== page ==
Ultimately, there are plenty of strategies out there for nonviolent, local mass atrocities mitigation, but the growing abundance of such studies has been largely ignored by policy makers.  So while policy makers would do well to accept less bureaucratic, nonviolent, and local methods for preventing and responding to mass atrocities, scholars also need to expand this idea theoretically, rather than the conceptually and geographically limited studies that populate the majority of the relevant literature.  A key question still remains: how do perpetrators and victims actually interact?  The dearth of scholarship that addresses this question on the theoretical level is a real shame, and better analysis could seriously improve our understanding of how civilians can protect themselves during mass atrocities.  It’s a question I’d love to see answered as work in this field progresses.

A Blueprint for Local, Nonviolent Responses to Mass Atrocities (Part I)

8 Aug

*This post originally appeared on the Sentinel Project blog.

The task of preventing and responding to mass atrocities mostly falls to international organizations.  While the UN and other regional organizations often develop approaches to mass atrocities and political violence, bureaucracy and competing political interests inhibit timely and effective mitigation efforts.  In light of this response gap, the persistently common occurrence of intrastate wars, and a peacebuilding culture that disproportionately focuses on the national level, prevention and response strategies must further examine how communities can protect themselves from the specter of mass killing.

To understand how nonviolent, local responses to mass atrocities can be effective, a brief typology of mass atrocities is helpful.  According to Harff (2003) and Valentino (2004), mass atrocities almost always occur during war.  In these moments of upheaval, extremists have a better chance of seizing power and the pursuing their radical goals.  While such agendas certainly do not always lead to mass killing, if perpetrators do not see another way to achieve their goal mass atrocities often result.  However, since perpetrator groups aren’t unitary, strategic choice theories that focus on groups on the whole aren’t fully explanatory.  Other conditions that have been demonstrated to be conducive to mass atrocities are: authoritarian regimes, group-based inequality, political polarization, and the existence of two main ethnic groups in which one is much smaller than the other.  Many scholars have emphasized the importance of political polarization and ethnic cleavages in predicting mass atrocities but, as Valentino writes, these are actually ineffective indicators.  As Kalyvas (2006) writes, wars may in fact be the main bases for ideologies and not vice versa.  So while ethnic cleavages are certainly a cause of mass atrocities, they themselves are largely shaped by conflict.

While scholars such as Daniel Goldhagen have argued that mass atrocities occur because of widespread hate and complicity among the perpetrator group, the reality is more complex.  Valentino argues that for mass atrocities to occur, it really only takes a small group of perpetrators in power and the complicity of society, which is uncomfortably often quite forthcoming.  Even in historical mass atrocities such as Rwanda, a relatively small number of individuals actually participated in the killing.  Killers are almost always part of military or paramilitary organizations, though civilians do play a large role in obtaining information and giving denunciations to armed actors.  In that sense are mass atrocities often quite personal.  As Kalyvas points out, these micro-level interactions help explain the often vast variation in violence levels by area in civil wars.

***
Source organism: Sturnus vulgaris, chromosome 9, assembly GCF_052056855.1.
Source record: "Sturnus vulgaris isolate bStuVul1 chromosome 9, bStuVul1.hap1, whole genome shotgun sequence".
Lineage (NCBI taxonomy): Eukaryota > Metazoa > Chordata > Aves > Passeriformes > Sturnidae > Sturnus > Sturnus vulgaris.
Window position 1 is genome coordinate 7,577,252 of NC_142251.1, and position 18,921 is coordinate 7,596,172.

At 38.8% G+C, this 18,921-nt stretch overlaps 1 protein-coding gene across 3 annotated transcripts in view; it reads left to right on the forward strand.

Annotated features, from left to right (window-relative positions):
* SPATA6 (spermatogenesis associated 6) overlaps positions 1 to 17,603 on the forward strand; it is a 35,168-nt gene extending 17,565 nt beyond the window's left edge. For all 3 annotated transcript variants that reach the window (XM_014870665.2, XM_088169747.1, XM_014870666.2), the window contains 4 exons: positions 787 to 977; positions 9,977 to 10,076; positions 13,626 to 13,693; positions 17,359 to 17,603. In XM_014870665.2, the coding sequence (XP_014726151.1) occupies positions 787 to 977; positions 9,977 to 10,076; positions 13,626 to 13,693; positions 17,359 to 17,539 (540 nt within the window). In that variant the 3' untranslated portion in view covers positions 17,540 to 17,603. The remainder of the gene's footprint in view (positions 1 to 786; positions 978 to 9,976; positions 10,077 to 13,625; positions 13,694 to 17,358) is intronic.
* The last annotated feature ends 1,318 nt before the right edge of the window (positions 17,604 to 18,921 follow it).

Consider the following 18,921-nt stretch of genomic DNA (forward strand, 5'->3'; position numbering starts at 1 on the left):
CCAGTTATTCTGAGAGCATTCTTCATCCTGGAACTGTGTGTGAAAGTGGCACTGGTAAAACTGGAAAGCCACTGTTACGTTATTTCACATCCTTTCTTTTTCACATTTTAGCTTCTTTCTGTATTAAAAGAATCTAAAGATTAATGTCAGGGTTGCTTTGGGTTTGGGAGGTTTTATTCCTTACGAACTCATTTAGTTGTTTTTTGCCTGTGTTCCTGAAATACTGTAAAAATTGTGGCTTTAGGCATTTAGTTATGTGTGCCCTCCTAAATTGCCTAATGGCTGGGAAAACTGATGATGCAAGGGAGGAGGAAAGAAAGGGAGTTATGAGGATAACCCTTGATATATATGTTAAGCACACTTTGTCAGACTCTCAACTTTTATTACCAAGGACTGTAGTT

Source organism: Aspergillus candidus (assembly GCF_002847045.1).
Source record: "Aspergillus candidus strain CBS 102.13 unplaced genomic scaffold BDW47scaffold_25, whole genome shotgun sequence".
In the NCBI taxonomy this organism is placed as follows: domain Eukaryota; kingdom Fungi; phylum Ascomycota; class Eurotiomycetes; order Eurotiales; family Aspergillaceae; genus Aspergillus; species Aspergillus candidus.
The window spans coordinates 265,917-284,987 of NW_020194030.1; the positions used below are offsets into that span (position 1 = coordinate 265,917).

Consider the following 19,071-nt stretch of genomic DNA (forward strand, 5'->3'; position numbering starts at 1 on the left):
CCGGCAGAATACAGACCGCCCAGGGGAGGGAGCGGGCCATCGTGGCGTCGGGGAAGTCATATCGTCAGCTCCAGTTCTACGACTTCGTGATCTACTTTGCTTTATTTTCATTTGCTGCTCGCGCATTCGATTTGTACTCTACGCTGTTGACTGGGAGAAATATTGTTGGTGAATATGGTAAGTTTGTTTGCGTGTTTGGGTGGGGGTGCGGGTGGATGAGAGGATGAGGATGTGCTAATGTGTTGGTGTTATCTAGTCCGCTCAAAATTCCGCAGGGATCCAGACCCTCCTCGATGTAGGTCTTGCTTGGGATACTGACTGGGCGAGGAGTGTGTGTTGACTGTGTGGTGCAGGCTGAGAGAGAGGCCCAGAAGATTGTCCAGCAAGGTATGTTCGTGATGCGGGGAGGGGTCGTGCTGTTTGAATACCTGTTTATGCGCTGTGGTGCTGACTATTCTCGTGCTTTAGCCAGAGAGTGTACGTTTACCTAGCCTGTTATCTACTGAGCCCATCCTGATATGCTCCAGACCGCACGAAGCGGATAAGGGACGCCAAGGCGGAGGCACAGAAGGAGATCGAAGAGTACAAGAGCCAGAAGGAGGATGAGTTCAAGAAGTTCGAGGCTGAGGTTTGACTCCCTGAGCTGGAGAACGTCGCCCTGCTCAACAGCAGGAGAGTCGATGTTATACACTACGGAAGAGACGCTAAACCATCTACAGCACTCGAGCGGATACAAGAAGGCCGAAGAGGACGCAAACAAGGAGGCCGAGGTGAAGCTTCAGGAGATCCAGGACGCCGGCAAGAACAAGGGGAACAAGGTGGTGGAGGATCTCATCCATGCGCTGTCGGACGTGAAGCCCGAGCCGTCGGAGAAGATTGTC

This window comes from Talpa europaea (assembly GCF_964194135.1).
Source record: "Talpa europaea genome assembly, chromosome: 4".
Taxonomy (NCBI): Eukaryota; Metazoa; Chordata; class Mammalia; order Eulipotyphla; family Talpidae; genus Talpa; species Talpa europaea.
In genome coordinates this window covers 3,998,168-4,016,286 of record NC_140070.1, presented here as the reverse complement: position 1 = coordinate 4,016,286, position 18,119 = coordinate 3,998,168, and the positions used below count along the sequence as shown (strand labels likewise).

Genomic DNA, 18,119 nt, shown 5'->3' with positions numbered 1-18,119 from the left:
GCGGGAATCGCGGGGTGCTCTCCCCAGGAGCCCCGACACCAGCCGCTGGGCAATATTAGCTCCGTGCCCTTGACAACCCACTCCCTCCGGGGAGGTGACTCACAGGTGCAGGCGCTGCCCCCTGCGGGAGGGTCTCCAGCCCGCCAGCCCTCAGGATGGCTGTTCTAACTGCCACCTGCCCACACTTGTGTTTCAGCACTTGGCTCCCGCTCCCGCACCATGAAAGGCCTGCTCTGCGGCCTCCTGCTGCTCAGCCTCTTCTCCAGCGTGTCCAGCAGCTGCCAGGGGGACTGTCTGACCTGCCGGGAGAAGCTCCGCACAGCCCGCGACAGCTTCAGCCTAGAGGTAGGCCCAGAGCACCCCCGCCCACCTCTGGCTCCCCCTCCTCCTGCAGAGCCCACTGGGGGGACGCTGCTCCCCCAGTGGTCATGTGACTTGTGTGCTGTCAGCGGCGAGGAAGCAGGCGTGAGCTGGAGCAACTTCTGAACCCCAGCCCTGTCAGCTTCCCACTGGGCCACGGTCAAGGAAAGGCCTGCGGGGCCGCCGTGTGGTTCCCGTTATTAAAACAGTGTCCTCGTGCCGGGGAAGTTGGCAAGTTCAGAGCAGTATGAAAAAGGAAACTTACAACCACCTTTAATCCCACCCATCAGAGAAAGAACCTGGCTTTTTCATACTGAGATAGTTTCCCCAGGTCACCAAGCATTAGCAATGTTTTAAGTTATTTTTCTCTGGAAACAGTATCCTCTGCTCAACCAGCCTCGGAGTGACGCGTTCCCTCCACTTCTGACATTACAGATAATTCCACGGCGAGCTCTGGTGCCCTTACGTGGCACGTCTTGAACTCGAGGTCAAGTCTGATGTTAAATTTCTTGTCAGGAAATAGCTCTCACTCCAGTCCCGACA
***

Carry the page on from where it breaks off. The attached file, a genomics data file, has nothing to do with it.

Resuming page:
Responding nonviolently to mass atrocities on the local level is often a necessity as communities rarely have the military might to take on armed actors (though vigilante groups in Mexico and village defense forces in Colombia and Liberia are examples).  These strategies are surely not comprehensive for atrocity prevention on the whole as some scenarios make civilian actions futile.  Therefore, more comprehensive strategies must focus on vertical integration of prevention strategies.  However, scholarship on atrocity prevention and response has historically neglected the role that civilians play in their own defense (that fact was a main motivator for conducting this research).  Scholars frequently and erroneously charge that once violence in a mass atrocity situation has begun, there is little civilians can do to stop it.  This statement relies on two false assumptions.  First, it sees violence as dichotomous: either there is a mass atrocity or there isn’t.  Mass atrocities are a process in which violence builds and self-reinforces.  Certainly it becomes harder for civilians to intervene further along in the process, but that does not mean there is a point at which they immediately lose all effectiveness.  Second, it ignores the role civilians play in encouraging or slowing violence.  Numerous historical examples, from Colombia to Greece to the Philippines (Kaplan, Kalyvas, and Hancock and Mitchell respectively) demonstrate how civilians are able to decrease violence through strategic interactions with armed forces.  Finally, an emerging theme in conflict scholarship (Autesserre, Kalyvas, Kaplan) is attempting to understand the micro-dynamics of violence.  While more scholarship is certainly needed on the subject, the influence of individual civilians and communities on the course of armed conflict is likely larger than scholars previously believed.